Well, let’s consider the women of Cameroon who have taken to breast ironing in the hopes of keeping their daughters, and themselves, “safe” from sexual harassment and assault. Or the women of Saudi Arabia who were prohibited from operating vehicles over fears that driving would harm their ovaries. Even closer to home, we victim-blame and slut shame women for not covering up, being “fast,” and having “smart mouths,” instead of policing men and holding them accountable for their behaviors. Even our current president is a reflection of the false sense of protection women are given. As noted by writer Soraya L. Chemaly in a piece titled “Women Don’t Need More Protection, We Need Less” for Role Reboot, it was the belief that women are weak and unable to protect a nation from “them” that largely compelled white women to cast their votes for Donald Trump:
Trump ran on a Powerful Man Who Will Protect You strong man platform, right? “Women vote for me because they know I will protect them,” he continues to say. The nation needs a “broad-shouldered” president, in possession of a large penis, according to the man himself.
Protect women from what exactly? Terrorists? Poverty? Ill-health? No, what Trump promised was to protect mainly white women from mythologized violence and a loss of status, and he did it by aggressively touting racialized fears.
As sad as it is, we are asking men, particularly Black men who often negotiate their own safety and can barely protect themselves, to do what we are fully capable of doing ourselves.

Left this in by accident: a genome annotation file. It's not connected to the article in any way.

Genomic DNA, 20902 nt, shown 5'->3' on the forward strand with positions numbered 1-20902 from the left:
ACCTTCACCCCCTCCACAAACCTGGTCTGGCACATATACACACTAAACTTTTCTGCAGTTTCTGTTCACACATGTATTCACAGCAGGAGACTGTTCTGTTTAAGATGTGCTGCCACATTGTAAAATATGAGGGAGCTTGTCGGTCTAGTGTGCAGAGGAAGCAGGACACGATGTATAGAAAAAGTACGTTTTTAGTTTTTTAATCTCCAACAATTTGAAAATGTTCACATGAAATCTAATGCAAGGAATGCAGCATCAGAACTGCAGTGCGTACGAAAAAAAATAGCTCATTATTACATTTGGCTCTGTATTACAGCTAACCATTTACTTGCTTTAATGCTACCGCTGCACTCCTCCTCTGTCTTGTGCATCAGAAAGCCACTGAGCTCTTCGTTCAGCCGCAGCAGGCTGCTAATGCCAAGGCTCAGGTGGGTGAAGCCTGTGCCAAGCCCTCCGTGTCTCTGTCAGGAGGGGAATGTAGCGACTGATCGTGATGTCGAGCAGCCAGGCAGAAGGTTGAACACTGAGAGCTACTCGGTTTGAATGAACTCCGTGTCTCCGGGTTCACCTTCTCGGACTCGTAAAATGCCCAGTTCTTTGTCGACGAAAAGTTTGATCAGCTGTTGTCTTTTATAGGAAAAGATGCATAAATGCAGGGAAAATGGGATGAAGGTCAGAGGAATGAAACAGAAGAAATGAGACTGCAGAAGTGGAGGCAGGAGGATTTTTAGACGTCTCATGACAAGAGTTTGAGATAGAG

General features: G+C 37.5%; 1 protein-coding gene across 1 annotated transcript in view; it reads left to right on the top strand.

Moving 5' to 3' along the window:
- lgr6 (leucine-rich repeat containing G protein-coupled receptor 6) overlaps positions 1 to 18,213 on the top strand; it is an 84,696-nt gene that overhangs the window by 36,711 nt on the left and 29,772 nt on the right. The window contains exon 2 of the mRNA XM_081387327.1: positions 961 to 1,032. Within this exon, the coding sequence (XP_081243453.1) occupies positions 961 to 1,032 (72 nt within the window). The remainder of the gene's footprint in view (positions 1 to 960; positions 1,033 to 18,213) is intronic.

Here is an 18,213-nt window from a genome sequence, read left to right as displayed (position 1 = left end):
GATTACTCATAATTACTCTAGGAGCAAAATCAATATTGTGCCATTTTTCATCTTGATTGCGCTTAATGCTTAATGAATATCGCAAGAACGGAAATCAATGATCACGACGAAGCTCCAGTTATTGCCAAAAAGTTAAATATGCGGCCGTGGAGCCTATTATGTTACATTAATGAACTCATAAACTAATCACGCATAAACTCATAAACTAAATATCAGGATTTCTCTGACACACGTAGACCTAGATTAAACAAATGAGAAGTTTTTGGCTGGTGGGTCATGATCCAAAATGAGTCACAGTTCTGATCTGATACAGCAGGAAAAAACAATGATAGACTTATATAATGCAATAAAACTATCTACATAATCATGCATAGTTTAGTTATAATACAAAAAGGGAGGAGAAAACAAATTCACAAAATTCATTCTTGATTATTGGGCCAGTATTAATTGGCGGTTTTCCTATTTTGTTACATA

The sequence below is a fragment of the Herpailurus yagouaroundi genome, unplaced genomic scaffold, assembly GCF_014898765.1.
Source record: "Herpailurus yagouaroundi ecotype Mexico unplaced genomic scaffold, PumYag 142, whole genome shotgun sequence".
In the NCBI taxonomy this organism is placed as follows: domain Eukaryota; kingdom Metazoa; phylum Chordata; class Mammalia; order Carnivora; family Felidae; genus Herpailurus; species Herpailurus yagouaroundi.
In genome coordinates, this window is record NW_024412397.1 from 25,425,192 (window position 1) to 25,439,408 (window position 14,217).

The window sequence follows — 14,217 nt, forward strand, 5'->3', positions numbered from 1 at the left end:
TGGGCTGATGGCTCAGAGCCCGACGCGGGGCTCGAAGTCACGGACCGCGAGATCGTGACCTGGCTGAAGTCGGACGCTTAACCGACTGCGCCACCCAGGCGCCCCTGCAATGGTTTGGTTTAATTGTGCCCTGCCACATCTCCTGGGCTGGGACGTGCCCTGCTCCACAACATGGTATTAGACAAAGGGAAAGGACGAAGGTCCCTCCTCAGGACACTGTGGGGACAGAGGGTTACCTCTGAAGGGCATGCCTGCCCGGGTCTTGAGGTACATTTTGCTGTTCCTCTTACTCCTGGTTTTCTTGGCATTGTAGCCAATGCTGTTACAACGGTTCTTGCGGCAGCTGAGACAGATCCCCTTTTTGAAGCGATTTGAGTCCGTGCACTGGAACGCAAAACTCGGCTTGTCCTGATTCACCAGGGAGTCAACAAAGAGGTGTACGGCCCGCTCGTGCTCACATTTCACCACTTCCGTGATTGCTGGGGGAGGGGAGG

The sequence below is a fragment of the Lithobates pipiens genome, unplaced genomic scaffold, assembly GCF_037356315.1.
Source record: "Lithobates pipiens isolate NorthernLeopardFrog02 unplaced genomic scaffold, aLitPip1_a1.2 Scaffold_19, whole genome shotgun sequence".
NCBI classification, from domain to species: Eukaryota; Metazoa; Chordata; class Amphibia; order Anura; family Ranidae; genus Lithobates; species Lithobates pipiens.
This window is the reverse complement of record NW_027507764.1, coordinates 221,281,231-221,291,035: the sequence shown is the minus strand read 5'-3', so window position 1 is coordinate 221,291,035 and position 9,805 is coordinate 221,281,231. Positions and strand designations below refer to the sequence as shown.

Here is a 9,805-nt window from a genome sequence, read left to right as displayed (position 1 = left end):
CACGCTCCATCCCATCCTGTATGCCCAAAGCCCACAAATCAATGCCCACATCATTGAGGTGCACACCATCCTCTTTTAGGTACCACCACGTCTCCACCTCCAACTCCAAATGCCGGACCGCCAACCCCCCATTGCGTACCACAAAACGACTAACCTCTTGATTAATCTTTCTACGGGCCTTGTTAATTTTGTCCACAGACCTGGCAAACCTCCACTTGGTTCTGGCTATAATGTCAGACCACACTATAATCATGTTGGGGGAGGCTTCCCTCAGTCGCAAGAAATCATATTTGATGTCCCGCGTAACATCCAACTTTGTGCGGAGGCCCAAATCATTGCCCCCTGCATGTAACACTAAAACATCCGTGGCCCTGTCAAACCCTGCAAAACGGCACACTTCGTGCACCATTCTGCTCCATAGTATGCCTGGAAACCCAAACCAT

And to that, I say no thanks. I am done trading my own autonomy for the false promise of male security.
Now, does this mean we should stop working to make this world safer for women? Of course not. And it does not mean that we should not hold men accountable for their violence against women. But the world has been a sh-tty place for women for centuries, and while there is change, it is slow. So in the meantime, while we wait for society to finally decide we are fully realized human beings, we should put our efforts into other forms of protection. Like one that requires us to fight our own battles, speak up for ourselves and physically protect ourselves as well as our sisters, our mothers and our daughters if we have to.
As Yasmine James put it in a recent interview with The Grio, “To me it’s like if I didn’t call the police, if I didn’t do anything, who would have?”